Iran’s Chief of Staff, General Mohamad Bagheri, warned that a “terrible revenge” against those responsible of the assassination of Mohsen Fakhrizadeh, a prominent Iranian scientist specializing in the nuclear sector.
“Terrorist groups and the perpetrators of this cowardly action must know that a terrible revenge awaits them,” Bagheri tweeted, according to the state agency Irna.
He called Mohsen Fakhrizadeh’s death a “hard and bitter blow” and added that the Iranians “will not rest” until the persons involved are “persecuted and punished”.
Iranian Foreign Minister Mohammad Javad Zarif said there were “serious indications of an Israeli role” in the scientist’s murder.
“Terrorists assassinated an eminent Iranian scientist today (Friday). This cowardice – with serious hints of the Israeli role – shows a desperate warmongering of the perpetrators,” Zarif wrote on Twitter.
The murder occurred this Friday near Tehran when Fakhrizadeh, was traveling in a car near the city of Absard and was attacked by “armed terrorists”. The victim had been described by Israeli Prime Minister Benjamin Netanyahu as the father of Iran’s nuclear weapons program.
Fakhrizadeh was “seriously injured” by a gunshot when the assailants attacked his car and fought his security team. Doctors tried to save his life, but he eventually died in hospital, according to the statement.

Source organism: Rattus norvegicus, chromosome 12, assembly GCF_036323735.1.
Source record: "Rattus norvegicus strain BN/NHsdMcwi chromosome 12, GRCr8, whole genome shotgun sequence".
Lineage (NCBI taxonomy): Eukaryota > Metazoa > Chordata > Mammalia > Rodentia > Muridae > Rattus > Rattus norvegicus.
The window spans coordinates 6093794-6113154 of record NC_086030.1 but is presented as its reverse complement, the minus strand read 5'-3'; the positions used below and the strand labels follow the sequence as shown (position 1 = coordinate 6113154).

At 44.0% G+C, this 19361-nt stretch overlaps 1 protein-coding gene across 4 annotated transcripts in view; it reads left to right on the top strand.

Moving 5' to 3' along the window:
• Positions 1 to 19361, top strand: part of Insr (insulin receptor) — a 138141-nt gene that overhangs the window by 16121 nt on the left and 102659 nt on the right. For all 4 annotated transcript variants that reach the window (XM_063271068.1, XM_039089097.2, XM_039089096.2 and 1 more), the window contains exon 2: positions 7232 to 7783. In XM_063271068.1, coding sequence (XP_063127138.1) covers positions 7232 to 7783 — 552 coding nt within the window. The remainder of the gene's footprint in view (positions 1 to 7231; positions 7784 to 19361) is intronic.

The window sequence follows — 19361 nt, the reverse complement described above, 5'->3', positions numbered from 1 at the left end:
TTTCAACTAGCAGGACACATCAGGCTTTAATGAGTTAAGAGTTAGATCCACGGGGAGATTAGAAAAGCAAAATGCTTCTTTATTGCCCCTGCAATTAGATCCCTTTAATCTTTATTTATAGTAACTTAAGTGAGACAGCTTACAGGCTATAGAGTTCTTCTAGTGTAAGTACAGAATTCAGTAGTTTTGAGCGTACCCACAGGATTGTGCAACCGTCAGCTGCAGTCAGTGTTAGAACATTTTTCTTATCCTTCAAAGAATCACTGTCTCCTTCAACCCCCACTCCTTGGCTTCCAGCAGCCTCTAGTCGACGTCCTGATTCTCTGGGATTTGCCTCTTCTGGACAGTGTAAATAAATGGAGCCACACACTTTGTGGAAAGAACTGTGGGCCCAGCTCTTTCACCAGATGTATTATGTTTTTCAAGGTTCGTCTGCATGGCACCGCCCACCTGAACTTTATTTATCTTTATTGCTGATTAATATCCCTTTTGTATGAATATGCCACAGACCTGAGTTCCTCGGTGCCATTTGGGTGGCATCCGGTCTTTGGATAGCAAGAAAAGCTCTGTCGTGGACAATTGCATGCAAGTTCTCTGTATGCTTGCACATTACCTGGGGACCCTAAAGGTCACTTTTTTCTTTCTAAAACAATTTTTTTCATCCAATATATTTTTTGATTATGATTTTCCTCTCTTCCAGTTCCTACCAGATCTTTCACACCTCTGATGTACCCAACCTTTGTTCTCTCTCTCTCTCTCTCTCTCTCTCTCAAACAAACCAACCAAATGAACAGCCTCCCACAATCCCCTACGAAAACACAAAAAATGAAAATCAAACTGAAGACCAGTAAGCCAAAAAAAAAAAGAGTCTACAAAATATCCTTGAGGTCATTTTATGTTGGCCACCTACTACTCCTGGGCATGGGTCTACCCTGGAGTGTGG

Who was Mohsen Fakhrizadeh?
The statement describes Fakhrizadeh as director of the Research and Innovation Organization of the Iranian Ministry of Defense and, according to a report by The New York Times, American and Israeli intelligence had accused him on several occasions of being behind secret programs to design an atomic warhead.
Fakhrizadeh, who according to Times has been considered the driving force behind the Iranian nuclear program for two decades, he continued to work even though the bulk of the program “quietly disbanded in the early 2000s.”
Prominent figures in Iranian politics have accused Israel of being behind the attack, as the scientist had long been the number one target of Mossad, the Israeli intelligence service, which would also have carried out other attacks against various Fakhrizadeh deputies.
“The terrorists today assassinated an eminent Iranian scientist. This cowardice, with serious indications of the role of Israel, shows a desperate warmongering of the perpetrators,” Iranian Foreign Minister Javad Zarif wrote on his Twitter account. “Iran calls on the international community, and especially the EU, to end its shameful double standards and condemn this act of state terror,” he added.
Earlier this week, Iran reported that it had started injecting uranium hexafluoride into centrifuges at its facilities in the city of Natanz.